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REVIEW: Outside The Gate-Online-Ed Fringe

Review by Michelle Sutton

Presented by Elephant Camel Productions and 7th Floor Productions, Outside The Gate is a snapshot of an unlikely friendship between two outsiders formed at end of the day pick up at a private school in a small, conservative English town. Written by Claire Lebowitz King and directed by Hilda Cronje, the play runs for 45 minutes and is a two-hander, featuring two dynamic and compelling female leads. Outside The Gate highlights the similarities and differences of two women, born into different cultures with different expectations to contend with, but both navigating the social politics of school parents and a small town gossip.

The set is completely sparse except for a painting of a metal school gate which the actors stand in front of. A small number of props are used throughout and the simple lighting is by Sarah Hill. All of the storytelling depends on the script by Lebowitz King and the strength of the performances. The playwright Claire Lebowitz King also performs the role of American mother Heather, whilst Betsabeh Emran plays Iranian mother Samira. Both actors fully commit to their roles and to their relationship with each other, creating a believable chemistry and rapport with one another. Emran gives a particularly affecting performance as the earnest, stressed and scared Samira, struggling to fit into her new community and working hard to ensure her sons can avoid trouble and succeed at school, whilst not displeasing family back home in Iran. The show manages to do a lot with a little, utilising phone calls and one-sided conversations with children and class teachers to flesh out the world of the characters. With excellent direction by Cronje, Lebowitz King and Emran are able to do a great job of these conversations, especially when interacting with the kids, they maintain a frantic, concerned, chaotic energy that evokes the sense of small children running around.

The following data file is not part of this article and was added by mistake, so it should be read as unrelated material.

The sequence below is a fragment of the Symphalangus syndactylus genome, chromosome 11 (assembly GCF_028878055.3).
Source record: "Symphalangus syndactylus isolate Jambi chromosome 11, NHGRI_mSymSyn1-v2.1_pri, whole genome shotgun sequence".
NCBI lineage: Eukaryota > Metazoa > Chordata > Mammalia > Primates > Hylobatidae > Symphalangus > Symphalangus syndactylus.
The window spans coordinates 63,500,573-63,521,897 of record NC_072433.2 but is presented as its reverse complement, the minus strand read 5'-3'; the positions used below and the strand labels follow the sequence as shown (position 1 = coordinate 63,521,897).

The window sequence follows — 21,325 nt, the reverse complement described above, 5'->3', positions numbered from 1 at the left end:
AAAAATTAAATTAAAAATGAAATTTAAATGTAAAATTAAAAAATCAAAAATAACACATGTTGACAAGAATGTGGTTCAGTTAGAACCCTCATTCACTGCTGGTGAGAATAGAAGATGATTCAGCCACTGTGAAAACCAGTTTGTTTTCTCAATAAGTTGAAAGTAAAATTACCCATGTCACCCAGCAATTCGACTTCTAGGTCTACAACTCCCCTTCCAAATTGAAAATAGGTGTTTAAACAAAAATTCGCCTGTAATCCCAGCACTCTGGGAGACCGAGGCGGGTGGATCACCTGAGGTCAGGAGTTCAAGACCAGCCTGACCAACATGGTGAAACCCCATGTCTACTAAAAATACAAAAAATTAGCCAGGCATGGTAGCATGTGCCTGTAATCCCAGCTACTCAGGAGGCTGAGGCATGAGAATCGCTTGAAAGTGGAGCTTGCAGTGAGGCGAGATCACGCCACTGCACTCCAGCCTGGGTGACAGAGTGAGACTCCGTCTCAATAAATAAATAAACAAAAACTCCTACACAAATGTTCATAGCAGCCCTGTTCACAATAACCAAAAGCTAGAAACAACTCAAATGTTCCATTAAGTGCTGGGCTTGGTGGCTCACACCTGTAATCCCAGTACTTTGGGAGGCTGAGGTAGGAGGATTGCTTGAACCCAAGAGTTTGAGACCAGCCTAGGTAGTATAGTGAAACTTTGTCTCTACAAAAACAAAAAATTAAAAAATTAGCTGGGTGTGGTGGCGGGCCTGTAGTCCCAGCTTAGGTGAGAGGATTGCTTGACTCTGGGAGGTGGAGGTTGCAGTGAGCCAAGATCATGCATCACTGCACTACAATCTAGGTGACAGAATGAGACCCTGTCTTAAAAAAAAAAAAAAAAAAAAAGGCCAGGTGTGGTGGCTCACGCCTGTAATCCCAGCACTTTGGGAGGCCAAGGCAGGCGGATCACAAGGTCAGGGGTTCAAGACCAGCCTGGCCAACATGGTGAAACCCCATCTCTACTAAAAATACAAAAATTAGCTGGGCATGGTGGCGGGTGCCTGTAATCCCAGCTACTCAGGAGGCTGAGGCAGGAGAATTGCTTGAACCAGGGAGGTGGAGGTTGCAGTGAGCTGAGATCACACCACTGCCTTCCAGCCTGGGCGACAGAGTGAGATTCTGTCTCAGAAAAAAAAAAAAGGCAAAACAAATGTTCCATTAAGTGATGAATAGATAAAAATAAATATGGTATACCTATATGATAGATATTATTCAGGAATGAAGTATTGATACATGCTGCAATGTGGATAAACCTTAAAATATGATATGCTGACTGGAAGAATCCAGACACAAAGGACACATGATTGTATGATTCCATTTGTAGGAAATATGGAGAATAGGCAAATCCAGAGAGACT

Hilda Cronje’s direction is brilliant, keeping the pace fresh, leaving the perfect amount of time between scenes to represent the passing of days and bringing out the substance in the conflict of the two-hander. With its short runtime, Outside The Gate offers the perfect glimpse of a believable relationship, showing the characters day-to-day lives, flaws and all. The script is nuanced and skilfully and cleverly written, slowly revealing more about the characters and their backgrounds as the show goes on. Lebowitz King’s dialogue is real and honest, painting characters that we identify easily. This play tells a beautiful, vulnerable and authentic story of two different women trying to live the best lives they can by loving and caring for their families and ensuring their children have the opportunities and resources that they did not. This play whilst short, delves into complex issues of politics and privilege and manages to discuss them sensitively and intelligently without being patronising or dismissive of either character.

Outside The Gate is an engaging and empathetic character study of two women in the same town both trying to make the world a better, safer, more equal place with the resources and power that they have at their disposal. It is simple and effective, drawing you in and making you care and question.

Image Supplied


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